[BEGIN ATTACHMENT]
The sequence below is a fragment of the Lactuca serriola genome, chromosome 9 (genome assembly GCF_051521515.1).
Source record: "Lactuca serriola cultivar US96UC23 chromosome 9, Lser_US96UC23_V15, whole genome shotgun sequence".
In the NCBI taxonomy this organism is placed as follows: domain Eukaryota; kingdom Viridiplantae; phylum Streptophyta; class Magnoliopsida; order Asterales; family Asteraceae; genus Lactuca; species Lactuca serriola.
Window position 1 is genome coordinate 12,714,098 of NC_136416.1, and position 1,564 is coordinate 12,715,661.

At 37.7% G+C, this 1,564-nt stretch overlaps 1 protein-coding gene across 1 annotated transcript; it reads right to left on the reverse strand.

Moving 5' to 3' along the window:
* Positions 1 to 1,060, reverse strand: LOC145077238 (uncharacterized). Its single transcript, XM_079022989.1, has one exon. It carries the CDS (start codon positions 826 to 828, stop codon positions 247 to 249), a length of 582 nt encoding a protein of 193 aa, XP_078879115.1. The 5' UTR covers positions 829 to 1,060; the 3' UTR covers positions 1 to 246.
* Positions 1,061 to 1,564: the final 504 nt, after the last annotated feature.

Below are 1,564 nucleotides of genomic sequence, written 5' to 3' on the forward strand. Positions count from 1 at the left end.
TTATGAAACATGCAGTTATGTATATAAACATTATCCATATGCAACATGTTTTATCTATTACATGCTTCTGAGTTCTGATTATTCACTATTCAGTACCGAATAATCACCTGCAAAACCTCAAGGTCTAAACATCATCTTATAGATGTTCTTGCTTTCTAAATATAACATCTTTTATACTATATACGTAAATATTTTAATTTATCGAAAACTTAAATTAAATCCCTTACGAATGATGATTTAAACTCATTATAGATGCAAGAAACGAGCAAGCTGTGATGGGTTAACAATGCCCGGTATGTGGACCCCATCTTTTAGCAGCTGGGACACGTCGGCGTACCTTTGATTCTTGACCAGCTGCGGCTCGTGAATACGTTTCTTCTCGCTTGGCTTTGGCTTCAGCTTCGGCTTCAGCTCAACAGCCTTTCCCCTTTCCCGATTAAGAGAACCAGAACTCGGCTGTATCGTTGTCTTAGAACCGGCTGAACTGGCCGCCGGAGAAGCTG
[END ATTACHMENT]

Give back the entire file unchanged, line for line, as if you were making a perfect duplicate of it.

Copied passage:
The sequence below is a fragment of the Lactuca serriola genome, chromosome 9 (genome assembly GCF_051521515.1).
Source record: "Lactuca serriola cultivar US96UC23 chromosome 9, Lser_US96UC23_V15, whole genome shotgun sequence".
In the NCBI taxonomy this organism is placed as follows: domain Eukaryota; kingdom Viridiplantae; phylum Streptophyta; class Magnoliopsida; order Asterales; family Asteraceae; genus Lactuca; species Lactuca serriola.
Window position 1 is genome coordinate 12,714,098 of NC_136416.1, and position 1,564 is coordinate 12,715,661.

At 37.7% G+C, this 1,564-nt stretch overlaps 1 protein-coding gene across 1 annotated transcript; it reads right to left on the reverse strand.

Moving 5' to 3' along the window:
* Positions 1 to 1,060, reverse strand: LOC145077238 (uncharacterized). Its single transcript, XM_079022989.1, has one exon. It carries the CDS (start codon positions 826 to 828, stop codon positions 247 to 249), a length of 582 nt encoding a protein of 193 aa, XP_078879115.1. The 5' UTR covers positions 829 to 1,060; the 3' UTR covers positions 1 to 246.
* Positions 1,061 to 1,564: the final 504 nt, after the last annotated feature.

Below are 1,564 nucleotides of genomic sequence, written 5' to 3' on the forward strand. Positions count from 1 at the left end.
TTATGAAACATGCAGTTATGTATATAAACATTATCCATATGCAACATGTTTTATCTATTACATGCTTCTGAGTTCTGATTATTCACTATTCAGTACCGAATAATCACCTGCAAAACCTCAAGGTCTAAACATCATCTTATAGATGTTCTTGCTTTCTAAATATAACATCTTTTATACTATATACGTAAATATTTTAATTTATCGAAAACTTAAATTAAATCCCTTACGAATGATGATTTAAACTCATTATAGATGCAAGAAACGAGCAAGCTGTGATGGGTTAACAATGCCCGGTATGTGGACCCCATCTTTTAGCAGCTGGGACACGTCGGCGTACCTTTGATTCTTGACCAGCTGCGGCTCGTGAATACGTTTCTTCTCGCTTGGCTTTGGCTTCAGCTTCGGCTTCAGCTCAACAGCCTTTCCCCTTTCCCGATTAAGAGAACCAGAACTCGGCTGTATCGTTGTCTTAGAACCGGCTGAACTGGCCGCCGGAGAAGCTG